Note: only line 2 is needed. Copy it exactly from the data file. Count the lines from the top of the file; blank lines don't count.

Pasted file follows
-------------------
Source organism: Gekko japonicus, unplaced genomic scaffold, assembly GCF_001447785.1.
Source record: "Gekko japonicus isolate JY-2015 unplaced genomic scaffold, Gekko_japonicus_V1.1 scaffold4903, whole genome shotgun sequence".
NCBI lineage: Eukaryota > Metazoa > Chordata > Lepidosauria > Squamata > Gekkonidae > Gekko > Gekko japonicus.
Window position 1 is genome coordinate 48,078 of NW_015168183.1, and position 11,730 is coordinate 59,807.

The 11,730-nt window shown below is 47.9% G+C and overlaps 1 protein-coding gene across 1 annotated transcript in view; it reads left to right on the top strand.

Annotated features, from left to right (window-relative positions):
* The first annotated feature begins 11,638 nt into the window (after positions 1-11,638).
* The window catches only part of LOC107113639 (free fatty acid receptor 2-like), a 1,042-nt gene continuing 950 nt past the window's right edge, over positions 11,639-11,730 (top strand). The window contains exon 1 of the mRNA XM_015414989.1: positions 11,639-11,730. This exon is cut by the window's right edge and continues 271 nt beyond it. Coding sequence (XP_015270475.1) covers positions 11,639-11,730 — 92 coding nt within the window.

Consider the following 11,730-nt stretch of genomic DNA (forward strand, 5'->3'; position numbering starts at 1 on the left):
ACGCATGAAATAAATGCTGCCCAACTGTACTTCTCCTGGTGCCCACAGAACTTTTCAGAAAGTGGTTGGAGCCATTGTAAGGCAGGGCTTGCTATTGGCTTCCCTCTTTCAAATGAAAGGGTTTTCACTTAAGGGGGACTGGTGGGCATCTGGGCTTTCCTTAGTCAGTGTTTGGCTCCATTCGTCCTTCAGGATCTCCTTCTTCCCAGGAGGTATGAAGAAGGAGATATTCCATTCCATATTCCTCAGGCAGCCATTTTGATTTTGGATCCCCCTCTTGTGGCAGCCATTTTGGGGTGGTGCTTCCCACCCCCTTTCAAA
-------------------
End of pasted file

Source record: "Gekko japonicus isolate JY-2015 unplaced genomic scaffold, Gekko_japonicus_V1.1 scaffold4903, whole genome shotgun sequence".